This is the fifth installment of a Ward’s 7-part series stemming from interviews with the purchasing departments of GM, Ford, Chrysler, Toyota, Honda and Nissan.

The process of kaizen, or continuous improvement, permeates every aspect of Toyota Motor Corp.’s corporate philosophy.

But even the No.1 Japanese auto maker, going on nearly a year of declining or flat sales in its most profitable market and battling rising raw-material prices as crude oil hovers above $130 per barrel, is sounding the alarms.

In a speech coinciding with Toyota’s year-end earnings release, President Katsuaki Watanabe announced “emergency value analysis activities” were under way, vowing Toyota would “aim to eliminate waste and review the process and structure of every aspect of our operations.”

Toyota Motor Engineering and Mfg. North America Inc. was set to kick off those activities in mid-June, following a meeting with its suppliers.

Toyota is not asking “suppliers to reduce pricing and reduce profitability, but rather to find a way to reduce cost without having any negative impact on customer value,” Chris Nielsen, vice president-purchasing, vehicle parts and materials for TEMA, tells Ward’s just before the meeting.

“It’s not about reducing the content of our vehicles or appeal or features of our vehicles,” Nielsen says. “It’s about taking out things that don’t have any negative impact on appearance or the performance of the vehicle.”

He calls it a “win-win” situation for Toyota and suppliers, saying both sides are collaborating on cost-reduction ideas and sharing the savings realized.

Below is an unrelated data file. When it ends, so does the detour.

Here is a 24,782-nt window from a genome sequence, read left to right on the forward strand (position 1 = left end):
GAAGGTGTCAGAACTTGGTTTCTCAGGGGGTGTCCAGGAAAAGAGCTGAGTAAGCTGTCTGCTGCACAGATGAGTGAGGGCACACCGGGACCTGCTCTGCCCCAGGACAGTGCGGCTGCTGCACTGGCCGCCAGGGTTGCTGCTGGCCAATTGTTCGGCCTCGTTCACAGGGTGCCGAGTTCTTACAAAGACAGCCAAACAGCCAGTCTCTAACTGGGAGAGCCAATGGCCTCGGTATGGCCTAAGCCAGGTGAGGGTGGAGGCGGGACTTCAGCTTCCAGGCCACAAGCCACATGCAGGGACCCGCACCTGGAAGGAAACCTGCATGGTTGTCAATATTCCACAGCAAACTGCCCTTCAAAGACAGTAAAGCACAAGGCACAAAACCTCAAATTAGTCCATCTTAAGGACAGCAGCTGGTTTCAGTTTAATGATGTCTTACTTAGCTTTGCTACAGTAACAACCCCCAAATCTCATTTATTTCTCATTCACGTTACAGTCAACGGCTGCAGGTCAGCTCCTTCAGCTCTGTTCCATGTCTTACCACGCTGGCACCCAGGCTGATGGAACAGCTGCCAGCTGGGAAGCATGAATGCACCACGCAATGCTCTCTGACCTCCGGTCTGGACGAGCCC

Nielsen emphasizes Toyota will not remove costs from parts or components that are readily visible to consumers.

Although reviews of newer models have criticized Toyota for sub-par interior quality, Nielsen says there is no plan to take costs out of interiors. What a customer might think looks cheap or is of lesser quality actually can be more expensive, he says.

“I know (in) one example, we introduced a vehicle and got some feedback from customers (that) they didn’t like how a certain part of the interior looked,” Nielsen recalls, unable to remember the model.

“It was actually something that was quite expensive for us to have a supplier make, and when we changed the design the cost actually went down and the customer appeal went up.”

Nielsen acknowledges the current economic environment has been hard on Toyota and its parts makers.

The skyrocketing price of crude oil, “has a very significant impact on our supply chain overall, both for the logistics services that we buy directly as well as throughout our supply chain,” Nielsen says.

While Toyota hasn’t quantified how much the price of crude has impacted its logistics costs or those of its supply base, Nielsen notes the price of diesel is of particular concern in regard to the transportation of materials.

Also, as crude oil is a “feedstock” for many different commodities, such as resins, “it has that ripple effect through the supply chain as well,” he says.